Throughout the interview, Guy was unable, or unwilling to get over the fact that d’Annunzio shaved his head. He noted his luck that D’Annunzio had allowed him in for an informal chat during a palace luncheon with his men, while “most of the other newspaper visitors had cooled their heels from ten days to three weeks in waiting” a tactic to demonstrate power that Mussolini was also fond of using. Guy described the strange scene: roast goose, spaghetti, fruit, coffee, and “the best white bread I have had in a year” served impeccably while a female pianist waited to play and amused herself by pelting the guests with bread balls. “One well-aimed shot hit the Secretary of State smack in the middle of his bald spot greatly to the lady’s delight. Another lodged in the beard of a young man wearing a Sam Browne belt. He was a poet, lending support, primarily of a moral nature, to ‘the cause'”.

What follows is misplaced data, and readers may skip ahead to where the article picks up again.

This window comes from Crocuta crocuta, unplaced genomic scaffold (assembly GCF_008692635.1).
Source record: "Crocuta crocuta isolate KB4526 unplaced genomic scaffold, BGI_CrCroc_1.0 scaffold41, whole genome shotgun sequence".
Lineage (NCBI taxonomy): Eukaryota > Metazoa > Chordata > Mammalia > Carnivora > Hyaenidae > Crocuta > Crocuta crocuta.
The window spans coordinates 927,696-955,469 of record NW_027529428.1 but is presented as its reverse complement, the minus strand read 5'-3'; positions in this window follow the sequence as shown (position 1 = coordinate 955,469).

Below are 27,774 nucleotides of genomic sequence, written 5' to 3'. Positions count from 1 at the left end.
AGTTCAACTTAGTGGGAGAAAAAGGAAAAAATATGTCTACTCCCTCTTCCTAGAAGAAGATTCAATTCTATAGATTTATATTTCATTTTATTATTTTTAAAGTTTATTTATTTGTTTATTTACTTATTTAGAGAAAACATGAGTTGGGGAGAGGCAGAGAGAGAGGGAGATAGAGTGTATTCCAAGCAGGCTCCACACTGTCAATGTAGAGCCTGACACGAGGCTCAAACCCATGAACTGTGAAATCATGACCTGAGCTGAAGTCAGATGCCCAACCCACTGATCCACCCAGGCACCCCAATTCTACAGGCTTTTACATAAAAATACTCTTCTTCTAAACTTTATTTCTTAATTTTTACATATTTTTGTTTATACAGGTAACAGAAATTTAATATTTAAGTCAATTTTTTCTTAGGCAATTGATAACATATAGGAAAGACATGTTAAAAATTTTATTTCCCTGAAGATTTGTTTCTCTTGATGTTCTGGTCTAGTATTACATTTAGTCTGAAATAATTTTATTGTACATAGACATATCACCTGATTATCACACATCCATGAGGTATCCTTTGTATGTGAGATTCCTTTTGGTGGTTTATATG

D’Annunzio walked over to the window and started holding forth on his political ideas, “he began in French, sprinkling ‘ne c’est pas’ as thickly as a traveling man peppers his fried eggs, ‘You see here the crystallization of all the ideals of liberty in the world.’ Of course he was taking a deal for granted what I saw.”